First of all, look through the tables in the Appendix, for many
problems cannot be solved without them. Besides, the reference data
quoted in the tables will make your work easier and save your time.
Begin the problem by recognizing its meaning and its formula-
tion. Make sure that the data given are sufficient for solving the
problem. Missing data can be found in the tables in the Appendix.
Wherever possible, draw a diagram elucidating the essence of the
problem; in many cases this simplifies both the search for a solution
and the solution itself.
Solve each problem, as a rule, in the general form, that is in
a letter notation, so that the quantity sought will be expressed in
the same terms as the given data. A solution in the general form is
particularly valuable since it makes clear the relationship between
the sought quantity and the given data. What is more, an answer ob-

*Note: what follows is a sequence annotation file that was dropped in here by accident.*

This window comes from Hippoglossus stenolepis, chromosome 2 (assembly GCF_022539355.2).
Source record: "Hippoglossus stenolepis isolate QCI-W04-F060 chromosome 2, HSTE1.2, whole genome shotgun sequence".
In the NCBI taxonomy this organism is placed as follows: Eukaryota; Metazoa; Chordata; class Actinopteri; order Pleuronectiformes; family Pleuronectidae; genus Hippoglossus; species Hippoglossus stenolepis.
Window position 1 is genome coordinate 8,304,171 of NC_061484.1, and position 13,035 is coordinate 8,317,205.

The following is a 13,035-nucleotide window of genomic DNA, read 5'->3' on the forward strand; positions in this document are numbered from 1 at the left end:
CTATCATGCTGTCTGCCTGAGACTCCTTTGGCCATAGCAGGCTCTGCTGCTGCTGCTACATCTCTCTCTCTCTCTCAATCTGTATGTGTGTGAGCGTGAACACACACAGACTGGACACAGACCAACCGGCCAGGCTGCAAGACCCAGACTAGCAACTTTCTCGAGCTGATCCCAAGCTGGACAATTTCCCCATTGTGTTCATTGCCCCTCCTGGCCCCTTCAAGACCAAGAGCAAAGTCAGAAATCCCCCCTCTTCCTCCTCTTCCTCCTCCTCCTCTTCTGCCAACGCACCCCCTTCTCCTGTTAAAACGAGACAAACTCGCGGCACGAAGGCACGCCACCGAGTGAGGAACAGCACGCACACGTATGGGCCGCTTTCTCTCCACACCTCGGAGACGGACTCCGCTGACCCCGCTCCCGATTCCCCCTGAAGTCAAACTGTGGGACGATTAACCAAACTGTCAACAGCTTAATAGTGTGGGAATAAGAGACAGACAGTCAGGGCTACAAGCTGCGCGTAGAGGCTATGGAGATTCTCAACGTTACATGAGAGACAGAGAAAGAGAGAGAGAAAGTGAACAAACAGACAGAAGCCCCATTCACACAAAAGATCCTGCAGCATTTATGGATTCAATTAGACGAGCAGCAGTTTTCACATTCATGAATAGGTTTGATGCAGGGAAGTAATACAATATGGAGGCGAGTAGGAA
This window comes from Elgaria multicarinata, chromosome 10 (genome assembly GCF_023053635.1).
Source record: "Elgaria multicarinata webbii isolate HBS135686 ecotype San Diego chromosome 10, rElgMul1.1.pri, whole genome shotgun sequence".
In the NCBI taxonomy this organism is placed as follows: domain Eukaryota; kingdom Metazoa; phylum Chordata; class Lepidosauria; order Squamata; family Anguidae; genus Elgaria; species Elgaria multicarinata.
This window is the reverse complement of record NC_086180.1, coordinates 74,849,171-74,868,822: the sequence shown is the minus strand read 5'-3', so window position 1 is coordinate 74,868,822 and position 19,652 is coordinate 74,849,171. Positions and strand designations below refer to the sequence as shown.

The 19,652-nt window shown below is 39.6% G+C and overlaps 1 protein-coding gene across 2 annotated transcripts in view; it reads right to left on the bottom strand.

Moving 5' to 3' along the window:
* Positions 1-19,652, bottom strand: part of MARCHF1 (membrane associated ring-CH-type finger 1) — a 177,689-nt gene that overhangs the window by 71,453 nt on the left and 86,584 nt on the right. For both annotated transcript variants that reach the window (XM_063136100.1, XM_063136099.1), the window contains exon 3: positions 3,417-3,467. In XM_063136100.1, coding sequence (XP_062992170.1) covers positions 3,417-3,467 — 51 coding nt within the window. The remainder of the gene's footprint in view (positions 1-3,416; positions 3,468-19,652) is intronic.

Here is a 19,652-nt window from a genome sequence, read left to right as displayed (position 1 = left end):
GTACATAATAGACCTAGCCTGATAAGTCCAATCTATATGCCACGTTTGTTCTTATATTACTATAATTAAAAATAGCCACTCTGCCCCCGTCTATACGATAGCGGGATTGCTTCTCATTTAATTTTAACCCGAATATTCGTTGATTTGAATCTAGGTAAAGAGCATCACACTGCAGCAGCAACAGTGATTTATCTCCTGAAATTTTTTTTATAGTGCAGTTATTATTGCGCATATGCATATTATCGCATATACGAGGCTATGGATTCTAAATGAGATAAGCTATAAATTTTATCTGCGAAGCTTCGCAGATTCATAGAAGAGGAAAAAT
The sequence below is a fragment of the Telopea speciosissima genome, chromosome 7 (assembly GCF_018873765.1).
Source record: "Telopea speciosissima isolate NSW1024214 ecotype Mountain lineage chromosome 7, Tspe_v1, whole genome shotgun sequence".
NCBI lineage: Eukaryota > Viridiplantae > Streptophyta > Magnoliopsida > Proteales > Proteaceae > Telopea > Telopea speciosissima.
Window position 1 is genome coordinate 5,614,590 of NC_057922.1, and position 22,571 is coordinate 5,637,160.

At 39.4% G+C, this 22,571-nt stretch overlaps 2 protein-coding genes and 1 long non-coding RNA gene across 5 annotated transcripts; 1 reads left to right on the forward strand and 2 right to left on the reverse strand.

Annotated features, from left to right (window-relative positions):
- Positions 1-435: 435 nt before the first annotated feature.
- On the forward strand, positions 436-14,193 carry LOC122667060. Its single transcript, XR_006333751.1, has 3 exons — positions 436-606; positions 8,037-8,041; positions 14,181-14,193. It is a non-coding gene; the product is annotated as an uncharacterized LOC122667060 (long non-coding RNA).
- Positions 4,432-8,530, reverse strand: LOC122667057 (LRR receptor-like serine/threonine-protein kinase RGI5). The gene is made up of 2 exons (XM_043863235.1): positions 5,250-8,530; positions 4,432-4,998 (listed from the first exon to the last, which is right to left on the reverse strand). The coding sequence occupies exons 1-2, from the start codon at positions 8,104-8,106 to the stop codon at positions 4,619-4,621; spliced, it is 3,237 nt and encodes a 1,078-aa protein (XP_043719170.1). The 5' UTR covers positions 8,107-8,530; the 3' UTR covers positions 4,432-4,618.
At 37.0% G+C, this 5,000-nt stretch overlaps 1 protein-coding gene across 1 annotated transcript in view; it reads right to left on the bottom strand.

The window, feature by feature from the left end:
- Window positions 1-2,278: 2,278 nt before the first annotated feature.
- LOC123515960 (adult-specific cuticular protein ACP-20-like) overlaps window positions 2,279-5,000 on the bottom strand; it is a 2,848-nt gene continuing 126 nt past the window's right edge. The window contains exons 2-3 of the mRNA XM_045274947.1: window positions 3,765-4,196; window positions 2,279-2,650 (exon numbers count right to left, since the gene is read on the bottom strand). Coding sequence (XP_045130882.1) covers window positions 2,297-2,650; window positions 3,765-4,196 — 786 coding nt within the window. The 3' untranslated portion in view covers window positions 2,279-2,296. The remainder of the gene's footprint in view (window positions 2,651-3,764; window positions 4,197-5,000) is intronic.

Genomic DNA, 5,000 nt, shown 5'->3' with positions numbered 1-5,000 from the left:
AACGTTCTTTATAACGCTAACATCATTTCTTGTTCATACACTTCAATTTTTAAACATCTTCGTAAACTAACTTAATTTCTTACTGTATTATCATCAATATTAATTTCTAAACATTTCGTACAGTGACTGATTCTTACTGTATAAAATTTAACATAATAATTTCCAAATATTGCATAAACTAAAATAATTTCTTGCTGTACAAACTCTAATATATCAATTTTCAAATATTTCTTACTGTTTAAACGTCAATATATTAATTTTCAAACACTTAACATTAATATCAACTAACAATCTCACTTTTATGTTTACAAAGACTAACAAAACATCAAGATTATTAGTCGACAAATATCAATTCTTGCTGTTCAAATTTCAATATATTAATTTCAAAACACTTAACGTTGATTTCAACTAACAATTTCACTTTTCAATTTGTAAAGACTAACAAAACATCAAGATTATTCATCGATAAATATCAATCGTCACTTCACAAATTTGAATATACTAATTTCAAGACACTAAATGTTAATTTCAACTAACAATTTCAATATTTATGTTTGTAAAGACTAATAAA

tained in the general form allows one to make a fairly accurate judge-
ment on the correctness of the solution itself (see the next item).
Having obtained the solution in the general form, check to see
if it has the right dimensions. The wrong dimensions are an obvious
indication of a wrong solution. If possible, investigate the behaviour
of the solution in some extreme special cases. For example, whatever
the form of the expression for the gravitational force between two
extended bodies, it must turn into the well-known law of gravitational
interaction of mass points as the distance between the bodies increases.
Otherwise, it can be immediately inferred that the solution is wrong.
When starting calculations, remember that the numerical values
of physical quantities are always known only approximately. There-
fore, in calculations you should employ the rules for operating with
approximate numbers. In particular, in presenting the quantitative
data and answers strict attention should be paid to the rules of
approximation and numerical accuracy.
Having obtained the numerical answer, evaluate its plausibil
ity. In some cases such an evaluation may disclose an error in the
result obtained. For example, a stone cannot be thrown by a man
over the distance of the order of 1 km, the velocity of a body cannot
surpass that of light in a vacuum, etc.